Before Amy D. — what she’s called by her Chartwell family — came to work at Chartwell, she was already knee-deep in healthcare and alternative medicine. “I was in a bad car accident, and I credit my chiropractor for really helping me through it. At one point he said, ‘have you ever thought about doing this?’ That was the beginning of my career in the medical field — I studied as a chiropractic assistant, then went on to study physical therapy, occupational therapy, radiology, and massage therapy.”
From there, another car accident she witnessed and assisted with prompted her to begin working in Emergency Medical Services — until her need for a more flexible work schedule prompted another job search. “I had small children, and my friend told me to look into working at Chartwell — that they were very flexible — and that the work would still be fulfilling.” Over 16 years — and a variety of different job roles — later, Amy is still energized by what she sees at Chartwell on a daily basis.
When asked if there’s a specific attribute a person needs to work at Chartwell, Amy says it’s a combination of things. “You have to be empathetic, and you have to have grit — you need the resolve to follow something through from beginning to end. You have to be willing to work hard, but you also have to be willing to have a bit of fun with your co-workers.” She smiles. “And, we’re a pretty fun bunch. We take patient care very seriously here, and we do whatever it takes to make sure that we’re doing everything in our power to make sure they have what they need.”
As a Patient Reimbursement Coordinator, Amy does just that. She’s assigned to patients from the beginning of their journey with Chartwell to the end, and serves as the liaison between the Chartwell team, third-party payers, patients, and billing for all financial arrangements and responsibilities.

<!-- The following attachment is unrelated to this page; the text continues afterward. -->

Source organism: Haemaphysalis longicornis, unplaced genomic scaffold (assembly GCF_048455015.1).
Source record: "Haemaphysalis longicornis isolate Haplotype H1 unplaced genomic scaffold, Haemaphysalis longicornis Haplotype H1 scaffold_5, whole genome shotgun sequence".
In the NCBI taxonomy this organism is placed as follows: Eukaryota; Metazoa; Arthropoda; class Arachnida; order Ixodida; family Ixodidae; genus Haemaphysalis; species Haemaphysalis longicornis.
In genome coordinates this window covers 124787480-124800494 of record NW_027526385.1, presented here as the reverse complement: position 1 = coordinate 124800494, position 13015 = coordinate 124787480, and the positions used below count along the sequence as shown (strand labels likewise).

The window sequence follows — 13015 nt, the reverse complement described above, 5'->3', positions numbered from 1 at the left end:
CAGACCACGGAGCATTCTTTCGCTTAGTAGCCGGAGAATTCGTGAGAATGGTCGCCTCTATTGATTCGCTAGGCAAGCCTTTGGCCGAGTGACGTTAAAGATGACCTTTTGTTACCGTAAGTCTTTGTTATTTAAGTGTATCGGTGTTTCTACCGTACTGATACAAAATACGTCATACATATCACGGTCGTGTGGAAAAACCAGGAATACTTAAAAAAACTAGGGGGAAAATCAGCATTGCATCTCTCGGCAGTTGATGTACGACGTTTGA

Amy says the fact that employees are able to take ownership of their work is one of the main reasons why the team at Chartwell works so well together. “If I needed to get up and check in with my manager every time I needed to make a decision, our jobs wouldn’t get done, and patients wouldn’t get what they need — or it would take a long time.”
She recounted a recent experience with a new patient who wanted to use Chartwell for home infusion services. “I worked with the case manager who was going the authorization, signed off on it, sent the contract, and got it returned. When I had a breath, I went to my supervisor and said, ‘Oh, by the way, I did this.’ Because we’re thinking about the patient first, my supervisor was happy we were able to get things done quickly, and this patient could start receiving what she needed.